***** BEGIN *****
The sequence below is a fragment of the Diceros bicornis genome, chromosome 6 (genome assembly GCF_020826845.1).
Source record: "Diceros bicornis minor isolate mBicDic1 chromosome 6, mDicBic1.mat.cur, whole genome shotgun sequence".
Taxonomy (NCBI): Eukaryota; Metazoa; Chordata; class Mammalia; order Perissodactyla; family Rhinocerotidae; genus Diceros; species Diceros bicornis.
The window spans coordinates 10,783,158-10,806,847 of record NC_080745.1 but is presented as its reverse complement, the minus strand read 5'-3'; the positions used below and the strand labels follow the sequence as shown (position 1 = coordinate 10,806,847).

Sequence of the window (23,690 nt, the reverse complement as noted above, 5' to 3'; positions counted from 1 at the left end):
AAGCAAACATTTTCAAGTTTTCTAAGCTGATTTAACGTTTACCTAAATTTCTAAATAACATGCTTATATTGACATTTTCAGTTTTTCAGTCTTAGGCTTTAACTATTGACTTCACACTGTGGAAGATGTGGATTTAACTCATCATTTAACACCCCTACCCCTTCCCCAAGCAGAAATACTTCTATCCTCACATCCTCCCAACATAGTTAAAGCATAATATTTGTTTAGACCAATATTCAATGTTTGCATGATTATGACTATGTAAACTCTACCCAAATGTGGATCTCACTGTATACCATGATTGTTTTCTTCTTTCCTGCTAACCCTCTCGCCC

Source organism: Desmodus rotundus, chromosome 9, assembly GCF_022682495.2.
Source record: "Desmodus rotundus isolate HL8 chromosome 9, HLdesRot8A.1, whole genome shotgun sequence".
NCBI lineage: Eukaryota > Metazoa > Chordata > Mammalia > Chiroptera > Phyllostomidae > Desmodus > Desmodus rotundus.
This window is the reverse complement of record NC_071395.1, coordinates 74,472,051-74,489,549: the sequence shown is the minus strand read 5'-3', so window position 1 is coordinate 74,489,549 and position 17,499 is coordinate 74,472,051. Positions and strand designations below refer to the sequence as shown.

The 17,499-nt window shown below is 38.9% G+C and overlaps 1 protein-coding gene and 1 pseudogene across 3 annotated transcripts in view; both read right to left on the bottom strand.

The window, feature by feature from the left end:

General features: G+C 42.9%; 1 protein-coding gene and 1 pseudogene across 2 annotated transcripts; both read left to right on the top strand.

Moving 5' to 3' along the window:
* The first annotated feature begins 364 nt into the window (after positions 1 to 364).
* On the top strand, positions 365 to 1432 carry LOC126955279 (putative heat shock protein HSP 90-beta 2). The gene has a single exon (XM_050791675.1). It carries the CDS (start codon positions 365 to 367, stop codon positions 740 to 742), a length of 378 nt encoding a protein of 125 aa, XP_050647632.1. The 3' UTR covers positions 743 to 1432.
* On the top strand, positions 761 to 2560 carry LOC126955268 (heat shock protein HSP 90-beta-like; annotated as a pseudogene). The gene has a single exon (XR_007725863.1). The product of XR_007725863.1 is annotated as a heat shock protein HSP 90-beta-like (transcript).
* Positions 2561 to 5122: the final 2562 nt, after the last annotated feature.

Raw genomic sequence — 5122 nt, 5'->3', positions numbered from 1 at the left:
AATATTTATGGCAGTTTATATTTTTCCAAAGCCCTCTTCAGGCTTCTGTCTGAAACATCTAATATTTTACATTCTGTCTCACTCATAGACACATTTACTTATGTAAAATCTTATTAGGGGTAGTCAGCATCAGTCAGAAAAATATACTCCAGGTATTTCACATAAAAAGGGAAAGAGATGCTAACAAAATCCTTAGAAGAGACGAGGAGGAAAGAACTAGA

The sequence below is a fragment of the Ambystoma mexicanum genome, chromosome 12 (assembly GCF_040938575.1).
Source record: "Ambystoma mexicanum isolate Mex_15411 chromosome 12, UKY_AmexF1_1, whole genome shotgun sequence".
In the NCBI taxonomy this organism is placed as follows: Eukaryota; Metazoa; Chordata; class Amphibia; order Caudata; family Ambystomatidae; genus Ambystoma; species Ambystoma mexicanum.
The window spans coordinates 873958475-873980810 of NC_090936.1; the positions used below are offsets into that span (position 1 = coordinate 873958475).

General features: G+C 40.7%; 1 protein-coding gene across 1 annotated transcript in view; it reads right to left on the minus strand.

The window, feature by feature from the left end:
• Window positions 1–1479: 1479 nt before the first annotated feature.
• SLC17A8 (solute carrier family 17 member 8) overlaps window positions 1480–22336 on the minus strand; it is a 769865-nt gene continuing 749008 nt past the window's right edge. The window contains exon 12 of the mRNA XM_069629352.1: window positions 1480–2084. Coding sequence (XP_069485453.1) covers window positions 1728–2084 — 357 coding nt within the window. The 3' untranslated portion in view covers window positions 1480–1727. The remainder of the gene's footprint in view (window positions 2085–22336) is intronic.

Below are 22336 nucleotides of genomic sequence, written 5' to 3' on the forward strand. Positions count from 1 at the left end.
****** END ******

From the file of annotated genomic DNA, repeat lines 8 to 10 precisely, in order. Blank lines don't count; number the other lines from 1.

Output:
Source record: "Desmodus rotundus isolate HL8 chromosome 9, HLdesRot8A.1, whole genome shotgun sequence".
NCBI lineage: Eukaryota > Metazoa > Chordata > Mammalia > Chiroptera > Phyllostomidae > Desmodus > Desmodus rotundus.
This window is the reverse complement of record NC_071395.1, coordinates 74,472,051-74,489,549: the sequence shown is the minus strand read 5'-3', so window position 1 is coordinate 74,489,549 and position 17,499 is coordinate 74,472,051. Positions and strand designations below refer to the sequence as shown.